What To Look For In An Editor

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I am not an author. However, I do feel that as a new business owner, I can relate to the vulnerability and often awkwardness that an author feels when first sharing their work. An editor is one of the first people that you trust with your manuscript; therefore, it is helpful to know what you should look out for when searching for an editor to work on your copy.

Below are four key factors that I believe will help you decide on an editor for your work. It is by no means an exhaustive list; nevertheless, it should point you in the right direction.

  1. Someone who is approachable: as previously mentioned there is a huge vulnerability that comes with sharing your work; thus, you want to make sure that you feel comfortable sharing your ideas and working closely with your editor. You can often gain an understanding of this by the initial research that you do. When you visit their social media platforms/website, how does it make you feel? Do you feel an immediate level of trust? Do they come across as empathetic and understanding? Also, can you picture yourself working comfortably with this editor? These are the sort of questions that can help get you thinking about whether a particular editor is right for you.
  2. Someone who is properly trained as an editor: a proofreader, copyeditor, and any other sort of editor is not just an average reader. They will have taken the time to undergo professional training to gain the knowledge and skills to complete work according to the standards of the industry. Therefore, when you come across an editor for your work, look out for their qualifications and professional training. If they’ve mentioned their training on their website/social media platforms, you can do some research into the training provider or their mentor. If you can’t see a note about training on their website/social media, don’t be afraid to ask about their qualifications.
  3. Someone who can offer the level of editing that your work requires: there are four different levels of editing. These include proofreading and copyediting which are the final two stages before a manuscript gets published. Line editing involves working at the sentence level to help a writer convey their message in the best way to the audience. Finally, developmental editing is a detailed review and evaluation of your manuscript and is the first stage of the editing process. Therefore, it is important to make sure that your editor is trained in the level of editing that your work requires. For example, I am a qualified proofreader and copyeditor; however, I do not currently offer line editing or developmental editing. Therefore, if your manuscript requires heavier editing, I would not be the right editor for you.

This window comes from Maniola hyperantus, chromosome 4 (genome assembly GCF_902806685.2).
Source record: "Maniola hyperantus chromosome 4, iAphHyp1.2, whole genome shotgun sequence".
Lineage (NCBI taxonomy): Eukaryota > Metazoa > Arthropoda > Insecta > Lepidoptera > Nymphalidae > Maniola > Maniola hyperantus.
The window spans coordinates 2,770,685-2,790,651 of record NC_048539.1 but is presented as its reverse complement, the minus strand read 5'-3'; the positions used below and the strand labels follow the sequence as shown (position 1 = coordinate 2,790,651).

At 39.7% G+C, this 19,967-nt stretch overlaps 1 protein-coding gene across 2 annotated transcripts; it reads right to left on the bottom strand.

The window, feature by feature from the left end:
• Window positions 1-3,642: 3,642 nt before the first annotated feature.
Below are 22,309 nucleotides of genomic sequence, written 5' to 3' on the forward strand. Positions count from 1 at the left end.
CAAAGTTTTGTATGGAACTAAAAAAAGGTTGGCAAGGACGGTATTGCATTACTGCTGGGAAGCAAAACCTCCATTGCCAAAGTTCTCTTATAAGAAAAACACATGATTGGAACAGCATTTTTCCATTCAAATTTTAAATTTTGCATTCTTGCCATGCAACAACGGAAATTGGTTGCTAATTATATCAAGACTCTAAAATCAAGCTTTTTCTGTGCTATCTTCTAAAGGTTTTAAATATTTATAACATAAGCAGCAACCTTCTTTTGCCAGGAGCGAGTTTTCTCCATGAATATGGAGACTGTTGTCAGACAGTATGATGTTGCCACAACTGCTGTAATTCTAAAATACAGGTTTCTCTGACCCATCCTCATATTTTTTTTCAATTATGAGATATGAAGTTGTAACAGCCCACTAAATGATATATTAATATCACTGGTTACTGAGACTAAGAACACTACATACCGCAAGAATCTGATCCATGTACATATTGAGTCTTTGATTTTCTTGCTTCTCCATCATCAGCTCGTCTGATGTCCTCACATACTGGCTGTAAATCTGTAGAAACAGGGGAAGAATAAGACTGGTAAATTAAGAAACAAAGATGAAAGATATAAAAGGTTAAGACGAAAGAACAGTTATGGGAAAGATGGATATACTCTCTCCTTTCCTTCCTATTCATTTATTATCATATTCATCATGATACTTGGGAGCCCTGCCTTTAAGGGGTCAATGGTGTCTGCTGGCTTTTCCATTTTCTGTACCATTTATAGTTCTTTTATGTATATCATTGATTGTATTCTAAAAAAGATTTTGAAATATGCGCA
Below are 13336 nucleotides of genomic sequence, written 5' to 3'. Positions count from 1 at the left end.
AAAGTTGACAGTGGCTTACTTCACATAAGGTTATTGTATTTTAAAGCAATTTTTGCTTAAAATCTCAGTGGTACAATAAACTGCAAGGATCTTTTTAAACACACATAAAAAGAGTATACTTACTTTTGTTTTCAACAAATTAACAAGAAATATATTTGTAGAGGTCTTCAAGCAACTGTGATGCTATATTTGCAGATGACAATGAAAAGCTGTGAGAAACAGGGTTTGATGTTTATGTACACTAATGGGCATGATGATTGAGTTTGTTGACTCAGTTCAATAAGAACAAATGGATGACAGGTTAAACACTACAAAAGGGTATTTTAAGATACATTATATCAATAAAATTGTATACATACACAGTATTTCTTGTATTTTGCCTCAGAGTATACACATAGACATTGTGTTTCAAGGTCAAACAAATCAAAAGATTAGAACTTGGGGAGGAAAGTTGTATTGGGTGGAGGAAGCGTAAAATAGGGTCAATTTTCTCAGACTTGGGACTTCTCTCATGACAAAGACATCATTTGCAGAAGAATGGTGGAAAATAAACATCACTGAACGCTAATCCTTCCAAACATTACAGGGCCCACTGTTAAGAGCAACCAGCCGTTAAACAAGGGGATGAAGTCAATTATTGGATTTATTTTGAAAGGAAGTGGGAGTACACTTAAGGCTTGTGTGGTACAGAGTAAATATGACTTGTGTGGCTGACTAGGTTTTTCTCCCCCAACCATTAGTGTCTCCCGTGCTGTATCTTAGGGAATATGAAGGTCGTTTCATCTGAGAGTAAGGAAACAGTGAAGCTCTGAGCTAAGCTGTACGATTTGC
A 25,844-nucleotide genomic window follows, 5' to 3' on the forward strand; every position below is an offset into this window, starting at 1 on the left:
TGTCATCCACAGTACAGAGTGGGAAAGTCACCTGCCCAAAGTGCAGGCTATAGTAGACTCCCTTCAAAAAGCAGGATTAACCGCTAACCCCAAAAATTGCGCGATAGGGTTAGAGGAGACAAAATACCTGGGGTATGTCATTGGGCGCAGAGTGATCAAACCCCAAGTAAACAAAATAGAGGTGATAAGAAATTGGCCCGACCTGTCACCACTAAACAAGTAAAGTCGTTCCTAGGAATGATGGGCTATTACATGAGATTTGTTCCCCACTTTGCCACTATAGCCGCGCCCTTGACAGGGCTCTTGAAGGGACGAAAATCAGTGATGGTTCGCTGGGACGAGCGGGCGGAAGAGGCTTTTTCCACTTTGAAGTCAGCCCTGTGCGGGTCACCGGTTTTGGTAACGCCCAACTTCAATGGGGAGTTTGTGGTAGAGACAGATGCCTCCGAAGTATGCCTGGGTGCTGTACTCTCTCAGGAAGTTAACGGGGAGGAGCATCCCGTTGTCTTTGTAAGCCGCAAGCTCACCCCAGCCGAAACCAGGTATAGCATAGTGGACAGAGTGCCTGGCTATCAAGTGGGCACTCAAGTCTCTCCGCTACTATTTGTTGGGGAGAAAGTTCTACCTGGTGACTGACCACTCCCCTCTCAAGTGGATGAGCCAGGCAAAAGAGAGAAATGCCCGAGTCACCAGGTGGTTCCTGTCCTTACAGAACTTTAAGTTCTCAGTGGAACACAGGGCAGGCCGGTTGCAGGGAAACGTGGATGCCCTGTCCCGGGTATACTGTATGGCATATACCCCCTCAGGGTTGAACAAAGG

4. Someone who specialises in your niche: though I am an editor specialising in Muslim content, it is more than possible for me to edit content of a different niche. However, it would be more helpful for you as an author to hire someone who has the background, knowledge, and experience in your specific niche to edit your copy. This is because a specialist editor will already possess a level of understanding about key concepts and values that you want to convey in your work. Moreover, part of any editor’s job is to search for an answer if they are unsure about something; however, the specialist will also have knowledge about the specific resources in your niche to find the most reliable answer for you.

There will be other factors that play a part in your decision to hire a particular editor, such as your budget and deadline. However, I believe that the four points mentioned above can be used to form the basis of your search for an editor.